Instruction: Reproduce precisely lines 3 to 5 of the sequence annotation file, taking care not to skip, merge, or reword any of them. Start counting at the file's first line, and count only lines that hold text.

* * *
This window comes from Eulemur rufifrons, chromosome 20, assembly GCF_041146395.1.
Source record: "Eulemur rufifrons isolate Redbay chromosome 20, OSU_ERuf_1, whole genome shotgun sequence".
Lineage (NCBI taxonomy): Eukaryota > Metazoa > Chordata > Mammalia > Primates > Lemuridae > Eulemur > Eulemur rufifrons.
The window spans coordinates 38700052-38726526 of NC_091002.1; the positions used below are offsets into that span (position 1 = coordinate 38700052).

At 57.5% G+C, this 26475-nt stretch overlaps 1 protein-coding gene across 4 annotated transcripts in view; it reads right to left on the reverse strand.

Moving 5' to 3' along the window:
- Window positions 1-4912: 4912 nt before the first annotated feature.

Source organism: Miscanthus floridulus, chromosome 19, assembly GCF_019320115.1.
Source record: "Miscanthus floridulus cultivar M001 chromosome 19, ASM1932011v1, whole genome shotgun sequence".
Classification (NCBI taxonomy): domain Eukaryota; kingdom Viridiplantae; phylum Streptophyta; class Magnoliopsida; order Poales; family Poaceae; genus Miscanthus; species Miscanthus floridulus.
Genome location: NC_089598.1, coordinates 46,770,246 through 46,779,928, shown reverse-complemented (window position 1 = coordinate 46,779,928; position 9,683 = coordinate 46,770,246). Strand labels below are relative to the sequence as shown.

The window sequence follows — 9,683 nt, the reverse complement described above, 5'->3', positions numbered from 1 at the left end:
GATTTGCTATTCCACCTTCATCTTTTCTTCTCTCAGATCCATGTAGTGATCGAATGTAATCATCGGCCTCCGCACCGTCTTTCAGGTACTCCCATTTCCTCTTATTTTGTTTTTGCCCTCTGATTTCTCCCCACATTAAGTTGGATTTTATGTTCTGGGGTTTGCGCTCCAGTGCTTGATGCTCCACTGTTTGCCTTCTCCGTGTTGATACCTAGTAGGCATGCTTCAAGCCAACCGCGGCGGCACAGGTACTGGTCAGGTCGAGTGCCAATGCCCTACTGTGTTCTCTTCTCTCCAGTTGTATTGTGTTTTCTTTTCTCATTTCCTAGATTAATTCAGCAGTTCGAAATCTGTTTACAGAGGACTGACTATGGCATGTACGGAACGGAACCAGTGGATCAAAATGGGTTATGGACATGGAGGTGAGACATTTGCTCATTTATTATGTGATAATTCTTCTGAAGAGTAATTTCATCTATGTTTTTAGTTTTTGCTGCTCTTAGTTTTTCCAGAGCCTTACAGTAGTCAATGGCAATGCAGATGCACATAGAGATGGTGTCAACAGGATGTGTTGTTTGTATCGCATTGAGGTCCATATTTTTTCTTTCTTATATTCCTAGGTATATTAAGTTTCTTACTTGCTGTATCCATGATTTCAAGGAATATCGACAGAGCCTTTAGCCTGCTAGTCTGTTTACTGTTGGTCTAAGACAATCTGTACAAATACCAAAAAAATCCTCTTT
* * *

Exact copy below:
Lineage (NCBI taxonomy): Eukaryota > Metazoa > Chordata > Mammalia > Primates > Lemuridae > Eulemur > Eulemur rufifrons.
The window spans coordinates 38700052-38726526 of NC_091002.1; the positions used below are offsets into that span (position 1 = coordinate 38700052).

At 57.5% G+C, this 26475-nt stretch overlaps 1 protein-coding gene across 4 annotated transcripts in view; it reads right to left on the reverse strand.